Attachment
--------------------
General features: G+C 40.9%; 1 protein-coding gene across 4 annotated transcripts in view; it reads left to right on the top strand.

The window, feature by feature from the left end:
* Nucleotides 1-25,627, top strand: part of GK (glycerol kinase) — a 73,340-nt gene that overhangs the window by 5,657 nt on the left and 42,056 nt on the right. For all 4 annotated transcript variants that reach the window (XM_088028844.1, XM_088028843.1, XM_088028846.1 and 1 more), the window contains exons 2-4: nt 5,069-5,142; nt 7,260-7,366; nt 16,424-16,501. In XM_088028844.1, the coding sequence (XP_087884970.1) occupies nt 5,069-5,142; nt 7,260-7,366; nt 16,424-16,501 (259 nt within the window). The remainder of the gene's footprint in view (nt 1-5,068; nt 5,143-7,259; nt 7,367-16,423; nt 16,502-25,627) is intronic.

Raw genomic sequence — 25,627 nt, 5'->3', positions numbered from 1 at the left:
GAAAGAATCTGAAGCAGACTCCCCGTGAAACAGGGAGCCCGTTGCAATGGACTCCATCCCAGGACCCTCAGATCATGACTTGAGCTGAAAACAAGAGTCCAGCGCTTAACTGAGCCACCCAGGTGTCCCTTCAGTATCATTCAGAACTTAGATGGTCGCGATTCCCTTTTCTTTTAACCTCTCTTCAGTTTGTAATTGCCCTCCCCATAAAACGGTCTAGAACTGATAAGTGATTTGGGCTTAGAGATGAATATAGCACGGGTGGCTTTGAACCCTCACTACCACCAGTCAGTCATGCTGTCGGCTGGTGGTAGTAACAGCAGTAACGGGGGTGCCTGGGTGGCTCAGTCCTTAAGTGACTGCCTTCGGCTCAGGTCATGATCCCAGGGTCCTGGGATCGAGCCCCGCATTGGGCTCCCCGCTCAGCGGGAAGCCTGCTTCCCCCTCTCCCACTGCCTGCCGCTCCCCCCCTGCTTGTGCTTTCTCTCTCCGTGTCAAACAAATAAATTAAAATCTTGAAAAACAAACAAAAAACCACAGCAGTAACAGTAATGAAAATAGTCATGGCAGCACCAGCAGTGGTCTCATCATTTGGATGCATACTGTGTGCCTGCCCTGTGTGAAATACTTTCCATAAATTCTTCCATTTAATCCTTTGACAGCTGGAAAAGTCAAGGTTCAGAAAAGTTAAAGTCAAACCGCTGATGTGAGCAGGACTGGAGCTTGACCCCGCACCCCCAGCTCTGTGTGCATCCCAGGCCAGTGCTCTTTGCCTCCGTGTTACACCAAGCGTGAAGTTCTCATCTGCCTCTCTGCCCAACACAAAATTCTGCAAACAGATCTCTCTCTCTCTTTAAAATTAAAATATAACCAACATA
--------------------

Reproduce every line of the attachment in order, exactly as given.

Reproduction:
General features: G+C 40.9%; 1 protein-coding gene across 4 annotated transcripts in view; it reads left to right on the top strand.

The window, feature by feature from the left end:
* Nucleotides 1-25,627, top strand: part of GK (glycerol kinase) — a 73,340-nt gene that overhangs the window by 5,657 nt on the left and 42,056 nt on the right. For all 4 annotated transcript variants that reach the window (XM_088028844.1, XM_088028843.1, XM_088028846.1 and 1 more), the window contains exons 2-4: nt 5,069-5,142; nt 7,260-7,366; nt 16,424-16,501. In XM_088028844.1, the coding sequence (XP_087884970.1) occupies nt 5,069-5,142; nt 7,260-7,366; nt 16,424-16,501 (259 nt within the window). The remainder of the gene's footprint in view (nt 1-5,068; nt 5,143-7,259; nt 7,367-16,423; nt 16,502-25,627) is intronic.

Raw genomic sequence — 25,627 nt, 5'->3', positions numbered from 1 at the left:
GAAAGAATCTGAAGCAGACTCCCCGTGAAACAGGGAGCCCGTTGCAATGGACTCCATCCCAGGACCCTCAGATCATGACTTGAGCTGAAAACAAGAGTCCAGCGCTTAACTGAGCCACCCAGGTGTCCCTTCAGTATCATTCAGAACTTAGATGGTCGCGATTCCCTTTTCTTTTAACCTCTCTTCAGTTTGTAATTGCCCTCCCCATAAAACGGTCTAGAACTGATAAGTGATTTGGGCTTAGAGATGAATATAGCACGGGTGGCTTTGAACCCTCACTACCACCAGTCAGTCATGCTGTCGGCTGGTGGTAGTAACAGCAGTAACGGGGGTGCCTGGGTGGCTCAGTCCTTAAGTGACTGCCTTCGGCTCAGGTCATGATCCCAGGGTCCTGGGATCGAGCCCCGCATTGGGCTCCCCGCTCAGCGGGAAGCCTGCTTCCCCCTCTCCCACTGCCTGCCGCTCCCCCCCTGCTTGTGCTTTCTCTCTCCGTGTCAAACAAATAAATTAAAATCTTGAAAAACAAACAAAAAACCACAGCAGTAACAGTAATGAAAATAGTCATGGCAGCACCAGCAGTGGTCTCATCATTTGGATGCATACTGTGTGCCTGCCCTGTGTGAAATACTTTCCATAAATTCTTCCATTTAATCCTTTGACAGCTGGAAAAGTCAAGGTTCAGAAAAGTTAAAGTCAAACCGCTGATGTGAGCAGGACTGGAGCTTGACCCCGCACCCCCAGCTCTGTGTGCATCCCAGGCCAGTGCTCTTTGCCTCCGTGTTACACCAAGCGTGAAGTTCTCATCTGCCTCTCTGCCCAACACAAAATTCTGCAAACAGATCTCTCTCTCTCTTTAAAATTAAAATATAACCAACATA